Side one was recorded after the fact, and it presents the band keeping a brave face. “Ain’t Wasting Time No More” is an excellent statement of purpose, from the grand piano intro to Dickey’s impeccable slide playing—not his forte, but well done here. Dickey gets credit for “Les Brers In A Minor”, a nine-minute jam in the tradition of “Elizabeth Reed”. It’s a fascinating piece, developing from nothing into a tremendous sound. Then there’s “Melissa”, which Gregg says was his brother’s favorite song, gently played on acoustics, with Dickey again imagining what Duane would have played.
It’s back to the Fillmore East for side two, which presents the first half of “Mountain Jam”. From the first few rambling measures one might confuse this with a Grateful Dead recording, until the guitars let loose and the organ follows. It’s a totally live performance, with a few bum notes here and there to prove it, and it takes a while to get used to, especially if you’re not into drum solos. The side fades as Berry begins his bass solo, and that’s roughly where it fades back on side four. The band finds its way back in with a quote from “Third Stone From The Sun”, and the dynamics begin anew. Somehow they get to an arpeggiated ending— not bad for a jam built on a melody by Donovan, of all people. (Modern-day CDs present the whole 33 minutes uninterrupted in the middle of the program.)
Side three presents a mix of live and studio, all featuring Duane to some extent. First are a pair of blues standards recorded at the Fillmore; “One Way Out” sizzles, as does a decent reprise of “Trouble No More”—mixed very well to show off the band across the stereo picture. “Stand Back” is a funky shuffle driven by electric piano, not bad but not the high point. For some, that pinnacle would be “Blue Sky”, the Dickey tune that lays a blueprint for southern rock at its worst, and a redneck anthem today. The last word, not counting the continuation of “Mountain Jam”, comes from Duane, playing the pretty and fittingly brief instrumental “Little Martha”.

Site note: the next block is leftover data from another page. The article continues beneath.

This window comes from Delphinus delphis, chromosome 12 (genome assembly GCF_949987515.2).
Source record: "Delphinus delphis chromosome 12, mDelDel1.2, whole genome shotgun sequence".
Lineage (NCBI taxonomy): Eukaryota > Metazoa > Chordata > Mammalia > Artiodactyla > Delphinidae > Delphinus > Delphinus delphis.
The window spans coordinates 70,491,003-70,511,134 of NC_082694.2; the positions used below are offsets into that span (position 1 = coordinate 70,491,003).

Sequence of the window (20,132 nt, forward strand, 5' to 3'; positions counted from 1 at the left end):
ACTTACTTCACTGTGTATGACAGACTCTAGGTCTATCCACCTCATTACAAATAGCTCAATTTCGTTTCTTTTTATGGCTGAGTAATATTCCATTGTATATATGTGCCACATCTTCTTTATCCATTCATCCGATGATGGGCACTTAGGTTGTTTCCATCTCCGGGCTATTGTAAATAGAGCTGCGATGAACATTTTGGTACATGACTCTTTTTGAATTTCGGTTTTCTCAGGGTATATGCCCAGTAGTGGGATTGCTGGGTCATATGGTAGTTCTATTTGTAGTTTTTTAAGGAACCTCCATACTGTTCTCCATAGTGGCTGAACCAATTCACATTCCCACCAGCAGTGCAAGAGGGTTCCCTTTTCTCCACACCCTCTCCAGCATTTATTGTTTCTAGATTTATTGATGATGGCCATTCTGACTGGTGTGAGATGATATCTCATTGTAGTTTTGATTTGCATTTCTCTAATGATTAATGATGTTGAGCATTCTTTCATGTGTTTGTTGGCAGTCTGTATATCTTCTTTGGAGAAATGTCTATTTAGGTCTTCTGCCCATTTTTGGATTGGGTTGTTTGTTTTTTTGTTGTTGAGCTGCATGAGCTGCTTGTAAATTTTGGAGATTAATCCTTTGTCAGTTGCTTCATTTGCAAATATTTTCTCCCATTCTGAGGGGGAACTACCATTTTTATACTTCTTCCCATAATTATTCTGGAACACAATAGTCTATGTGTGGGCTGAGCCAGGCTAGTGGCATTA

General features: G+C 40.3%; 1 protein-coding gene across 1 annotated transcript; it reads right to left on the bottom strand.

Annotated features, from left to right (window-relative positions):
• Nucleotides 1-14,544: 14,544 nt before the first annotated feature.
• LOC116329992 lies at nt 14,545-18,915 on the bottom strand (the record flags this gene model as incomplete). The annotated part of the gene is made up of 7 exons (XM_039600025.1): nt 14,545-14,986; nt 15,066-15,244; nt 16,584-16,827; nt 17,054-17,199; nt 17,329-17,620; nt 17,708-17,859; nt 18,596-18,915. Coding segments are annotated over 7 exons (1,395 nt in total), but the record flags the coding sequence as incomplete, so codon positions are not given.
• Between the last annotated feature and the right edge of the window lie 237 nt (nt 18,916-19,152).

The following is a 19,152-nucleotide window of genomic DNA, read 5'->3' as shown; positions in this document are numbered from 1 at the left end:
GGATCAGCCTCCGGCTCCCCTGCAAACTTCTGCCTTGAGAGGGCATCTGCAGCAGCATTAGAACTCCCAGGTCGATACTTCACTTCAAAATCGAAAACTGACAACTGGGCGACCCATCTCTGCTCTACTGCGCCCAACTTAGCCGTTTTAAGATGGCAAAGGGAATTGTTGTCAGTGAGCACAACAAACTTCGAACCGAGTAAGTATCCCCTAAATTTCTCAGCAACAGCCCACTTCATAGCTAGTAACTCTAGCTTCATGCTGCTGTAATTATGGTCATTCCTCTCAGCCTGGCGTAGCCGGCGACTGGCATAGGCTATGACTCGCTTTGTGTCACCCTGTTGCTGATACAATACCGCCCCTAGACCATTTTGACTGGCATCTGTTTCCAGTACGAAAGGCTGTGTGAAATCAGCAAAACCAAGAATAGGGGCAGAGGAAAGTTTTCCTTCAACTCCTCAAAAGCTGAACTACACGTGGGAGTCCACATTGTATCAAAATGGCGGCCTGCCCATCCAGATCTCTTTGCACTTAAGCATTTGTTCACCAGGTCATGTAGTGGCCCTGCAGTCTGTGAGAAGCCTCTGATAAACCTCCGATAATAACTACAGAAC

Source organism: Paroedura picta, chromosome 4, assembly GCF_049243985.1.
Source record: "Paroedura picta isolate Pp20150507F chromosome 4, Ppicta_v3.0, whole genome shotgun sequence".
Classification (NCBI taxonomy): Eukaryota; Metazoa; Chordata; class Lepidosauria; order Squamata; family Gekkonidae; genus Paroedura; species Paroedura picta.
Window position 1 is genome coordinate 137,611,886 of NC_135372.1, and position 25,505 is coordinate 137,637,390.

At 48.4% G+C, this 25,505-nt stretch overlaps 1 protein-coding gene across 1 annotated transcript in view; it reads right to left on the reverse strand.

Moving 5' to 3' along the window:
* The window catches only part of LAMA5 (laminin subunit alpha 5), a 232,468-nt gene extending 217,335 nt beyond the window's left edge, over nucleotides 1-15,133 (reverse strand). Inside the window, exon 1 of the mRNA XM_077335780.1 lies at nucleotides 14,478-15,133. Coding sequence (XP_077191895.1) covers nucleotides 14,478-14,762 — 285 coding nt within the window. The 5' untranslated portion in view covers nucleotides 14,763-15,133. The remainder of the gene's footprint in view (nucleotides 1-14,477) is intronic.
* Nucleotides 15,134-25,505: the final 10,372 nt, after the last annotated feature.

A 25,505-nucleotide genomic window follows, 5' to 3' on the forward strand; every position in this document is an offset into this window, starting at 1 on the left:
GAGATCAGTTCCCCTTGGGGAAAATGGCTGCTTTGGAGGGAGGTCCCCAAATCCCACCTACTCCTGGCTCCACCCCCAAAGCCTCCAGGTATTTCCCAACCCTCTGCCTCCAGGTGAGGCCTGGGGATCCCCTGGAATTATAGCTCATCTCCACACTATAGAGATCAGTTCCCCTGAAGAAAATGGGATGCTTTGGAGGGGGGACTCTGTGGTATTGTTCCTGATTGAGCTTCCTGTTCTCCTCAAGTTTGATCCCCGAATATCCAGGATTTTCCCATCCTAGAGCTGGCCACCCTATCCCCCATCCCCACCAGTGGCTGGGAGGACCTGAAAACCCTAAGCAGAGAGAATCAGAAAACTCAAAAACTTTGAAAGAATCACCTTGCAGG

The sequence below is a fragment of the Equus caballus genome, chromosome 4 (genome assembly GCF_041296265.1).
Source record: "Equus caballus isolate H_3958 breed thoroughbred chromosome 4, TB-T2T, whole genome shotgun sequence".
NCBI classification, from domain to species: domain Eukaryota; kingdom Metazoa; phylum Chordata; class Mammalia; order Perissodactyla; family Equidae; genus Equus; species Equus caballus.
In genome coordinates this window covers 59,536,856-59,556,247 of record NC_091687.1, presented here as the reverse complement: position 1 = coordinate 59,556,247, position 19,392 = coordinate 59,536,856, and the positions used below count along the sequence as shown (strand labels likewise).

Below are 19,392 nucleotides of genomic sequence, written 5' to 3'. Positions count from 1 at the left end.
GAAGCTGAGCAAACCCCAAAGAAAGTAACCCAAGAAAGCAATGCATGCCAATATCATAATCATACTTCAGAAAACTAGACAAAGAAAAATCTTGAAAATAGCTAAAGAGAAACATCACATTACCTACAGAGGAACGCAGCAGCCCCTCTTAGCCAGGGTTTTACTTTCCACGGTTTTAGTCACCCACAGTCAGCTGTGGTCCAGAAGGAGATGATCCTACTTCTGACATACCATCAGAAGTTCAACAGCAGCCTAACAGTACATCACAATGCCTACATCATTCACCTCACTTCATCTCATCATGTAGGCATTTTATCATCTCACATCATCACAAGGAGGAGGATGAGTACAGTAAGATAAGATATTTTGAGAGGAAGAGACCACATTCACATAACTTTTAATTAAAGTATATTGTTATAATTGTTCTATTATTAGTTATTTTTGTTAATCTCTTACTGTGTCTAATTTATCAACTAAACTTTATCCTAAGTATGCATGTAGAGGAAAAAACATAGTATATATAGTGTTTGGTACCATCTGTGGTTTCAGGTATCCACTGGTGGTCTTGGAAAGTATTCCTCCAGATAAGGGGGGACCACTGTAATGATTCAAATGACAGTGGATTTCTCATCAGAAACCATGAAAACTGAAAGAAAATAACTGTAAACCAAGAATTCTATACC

A cynic might say that a double album is excessive, especially when over half of the album appears to have been left over from the Fillmore set. However, Gregg Allman insists that Eat A Peach was supposed to have more of the live stuff anyway. For the most part, the “new” material is of their standard, and now that it can be had all on one shiny CD makes it economical.
The Allman Brothers Band Eat A Peach (1972)—3½